Foleda resumed, "Then somebody had an idea." He stopped and then looked at Colonel Raymond. "It might be better if you explain the technicalities," he suggested.

Raymond turned his head toward Paula. "It involved the packet-header and checksum protocols used in the Soviet communications link down from Mermaid." Paula nodded. The terms related to data-communications networks.

In many ways, communications networks are like road systems: their purpose is to move traffic quickly from one place to another with minimum congestion. They therefore present similar problems to their designers. Speed is important, of course, and so is safety, which means essentially the same in communications as it does on highways: what arrives at a destination should bear as close a resemblance as possible to whatever left the departure point.

Also important in both fields is using system resources efficiently, which means avoiding situations in which some channels become choked while others are not being used at all. Thus, morning commuters seek out alternative routes for getting to work, which spreads traffic out over all the available roads, to come together at a common destination. A standard technique for sending large files of information from one computer to another through a communications network works the same way. The sending computer breaks the file up into data "packets," which follow different routes through the network to the destination, with different computers along the way deciding from moment to moment which way to route any given packet, depending on the conditions at the time.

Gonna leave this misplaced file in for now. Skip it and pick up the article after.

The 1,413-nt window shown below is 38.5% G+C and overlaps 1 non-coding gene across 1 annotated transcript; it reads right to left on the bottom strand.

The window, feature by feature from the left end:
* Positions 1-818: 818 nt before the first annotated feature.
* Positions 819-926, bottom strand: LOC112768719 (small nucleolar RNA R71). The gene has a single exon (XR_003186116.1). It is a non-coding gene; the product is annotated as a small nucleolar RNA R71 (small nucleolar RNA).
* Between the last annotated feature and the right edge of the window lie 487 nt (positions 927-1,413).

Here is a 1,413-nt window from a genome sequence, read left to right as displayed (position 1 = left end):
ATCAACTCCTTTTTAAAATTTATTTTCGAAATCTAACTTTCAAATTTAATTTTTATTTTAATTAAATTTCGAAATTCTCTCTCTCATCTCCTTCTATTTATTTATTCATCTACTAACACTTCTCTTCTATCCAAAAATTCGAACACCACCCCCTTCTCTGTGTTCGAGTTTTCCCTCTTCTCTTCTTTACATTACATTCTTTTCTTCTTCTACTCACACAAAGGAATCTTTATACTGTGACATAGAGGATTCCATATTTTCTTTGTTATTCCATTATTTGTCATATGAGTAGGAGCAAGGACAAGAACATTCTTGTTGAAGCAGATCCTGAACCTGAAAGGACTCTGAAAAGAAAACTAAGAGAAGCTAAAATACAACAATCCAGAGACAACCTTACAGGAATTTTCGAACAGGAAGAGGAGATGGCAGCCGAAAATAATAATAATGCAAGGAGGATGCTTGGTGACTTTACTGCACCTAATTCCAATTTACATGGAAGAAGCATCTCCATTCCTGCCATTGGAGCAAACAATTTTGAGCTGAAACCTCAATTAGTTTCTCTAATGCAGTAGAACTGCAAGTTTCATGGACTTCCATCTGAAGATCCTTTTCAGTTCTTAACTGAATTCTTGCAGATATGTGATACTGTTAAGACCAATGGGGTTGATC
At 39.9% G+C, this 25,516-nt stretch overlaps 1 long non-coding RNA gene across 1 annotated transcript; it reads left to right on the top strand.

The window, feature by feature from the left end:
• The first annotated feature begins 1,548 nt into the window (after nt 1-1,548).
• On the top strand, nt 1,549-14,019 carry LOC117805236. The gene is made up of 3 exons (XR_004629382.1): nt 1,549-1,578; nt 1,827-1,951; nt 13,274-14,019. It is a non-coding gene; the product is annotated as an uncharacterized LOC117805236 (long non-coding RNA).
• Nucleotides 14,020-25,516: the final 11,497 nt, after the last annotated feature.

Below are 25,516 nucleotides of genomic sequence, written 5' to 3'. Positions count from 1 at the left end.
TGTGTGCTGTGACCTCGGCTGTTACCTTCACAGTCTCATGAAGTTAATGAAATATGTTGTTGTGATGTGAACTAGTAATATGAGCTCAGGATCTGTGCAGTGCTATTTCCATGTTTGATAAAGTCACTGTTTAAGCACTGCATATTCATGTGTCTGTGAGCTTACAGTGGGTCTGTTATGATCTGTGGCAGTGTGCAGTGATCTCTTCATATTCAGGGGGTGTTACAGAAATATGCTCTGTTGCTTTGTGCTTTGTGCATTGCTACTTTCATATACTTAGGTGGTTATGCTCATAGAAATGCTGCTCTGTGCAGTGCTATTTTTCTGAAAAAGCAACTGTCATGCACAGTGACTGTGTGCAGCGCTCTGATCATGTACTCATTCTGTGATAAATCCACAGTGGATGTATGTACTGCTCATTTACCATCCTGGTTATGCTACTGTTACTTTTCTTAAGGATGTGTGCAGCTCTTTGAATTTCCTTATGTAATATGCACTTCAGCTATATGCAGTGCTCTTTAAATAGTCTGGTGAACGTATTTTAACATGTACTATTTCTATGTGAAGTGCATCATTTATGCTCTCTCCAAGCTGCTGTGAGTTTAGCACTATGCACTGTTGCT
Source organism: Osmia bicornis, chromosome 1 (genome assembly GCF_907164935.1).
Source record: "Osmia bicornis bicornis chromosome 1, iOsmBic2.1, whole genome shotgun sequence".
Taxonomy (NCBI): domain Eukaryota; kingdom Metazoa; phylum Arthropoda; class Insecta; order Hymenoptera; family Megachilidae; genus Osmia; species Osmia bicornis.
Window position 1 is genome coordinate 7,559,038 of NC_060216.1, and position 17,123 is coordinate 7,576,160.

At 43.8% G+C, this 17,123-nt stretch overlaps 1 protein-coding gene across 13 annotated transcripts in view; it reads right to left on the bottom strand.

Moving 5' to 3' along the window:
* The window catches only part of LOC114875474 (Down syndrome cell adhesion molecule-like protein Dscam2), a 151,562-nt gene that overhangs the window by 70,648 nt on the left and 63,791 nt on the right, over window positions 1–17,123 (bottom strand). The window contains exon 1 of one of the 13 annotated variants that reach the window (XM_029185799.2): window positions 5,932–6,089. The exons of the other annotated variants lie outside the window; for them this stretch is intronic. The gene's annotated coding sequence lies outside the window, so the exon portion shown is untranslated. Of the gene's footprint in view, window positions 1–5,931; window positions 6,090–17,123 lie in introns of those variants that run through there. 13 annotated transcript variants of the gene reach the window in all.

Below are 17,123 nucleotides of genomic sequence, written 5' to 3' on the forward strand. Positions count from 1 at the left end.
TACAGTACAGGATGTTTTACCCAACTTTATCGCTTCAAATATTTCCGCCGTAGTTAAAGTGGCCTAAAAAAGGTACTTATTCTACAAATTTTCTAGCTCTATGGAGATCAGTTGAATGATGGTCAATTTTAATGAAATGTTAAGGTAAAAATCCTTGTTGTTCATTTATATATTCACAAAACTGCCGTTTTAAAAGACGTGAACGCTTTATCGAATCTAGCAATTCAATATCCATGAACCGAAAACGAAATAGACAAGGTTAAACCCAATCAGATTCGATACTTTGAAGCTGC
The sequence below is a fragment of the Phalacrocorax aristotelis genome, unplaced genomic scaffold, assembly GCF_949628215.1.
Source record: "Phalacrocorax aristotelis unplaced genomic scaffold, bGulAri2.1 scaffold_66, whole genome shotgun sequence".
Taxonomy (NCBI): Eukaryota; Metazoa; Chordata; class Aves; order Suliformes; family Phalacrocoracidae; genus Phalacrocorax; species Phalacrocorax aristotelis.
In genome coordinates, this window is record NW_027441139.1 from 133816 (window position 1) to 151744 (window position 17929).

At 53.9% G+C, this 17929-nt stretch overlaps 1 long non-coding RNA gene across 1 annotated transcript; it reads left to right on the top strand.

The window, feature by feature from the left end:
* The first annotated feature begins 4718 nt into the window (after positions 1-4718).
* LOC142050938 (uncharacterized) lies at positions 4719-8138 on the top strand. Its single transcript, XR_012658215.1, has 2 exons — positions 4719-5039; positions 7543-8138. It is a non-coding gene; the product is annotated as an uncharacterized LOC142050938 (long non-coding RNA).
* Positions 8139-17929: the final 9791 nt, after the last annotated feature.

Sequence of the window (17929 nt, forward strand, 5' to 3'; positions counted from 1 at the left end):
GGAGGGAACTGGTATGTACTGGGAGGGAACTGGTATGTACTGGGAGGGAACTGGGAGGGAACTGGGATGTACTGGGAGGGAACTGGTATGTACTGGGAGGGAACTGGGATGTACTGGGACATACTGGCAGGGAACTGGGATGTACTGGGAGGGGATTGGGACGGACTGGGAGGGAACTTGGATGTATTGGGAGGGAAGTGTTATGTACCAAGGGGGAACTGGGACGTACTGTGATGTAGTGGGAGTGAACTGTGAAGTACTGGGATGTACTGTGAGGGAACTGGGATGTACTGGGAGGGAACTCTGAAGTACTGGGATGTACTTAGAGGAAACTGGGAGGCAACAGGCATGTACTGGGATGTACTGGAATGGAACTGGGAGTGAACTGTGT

To guard against errors due to interference, equipment faults, or other causes, the computer at the sending end uses the data content of a packet to compute a mathematical function known as a "checksum," which it sends along with the message. The receiving computer performs the same calculation on what should be the same data and compares its checksum with the one that has been sent. If they match, then the message is clear; or more precisely, the chances against it are astronomically remote.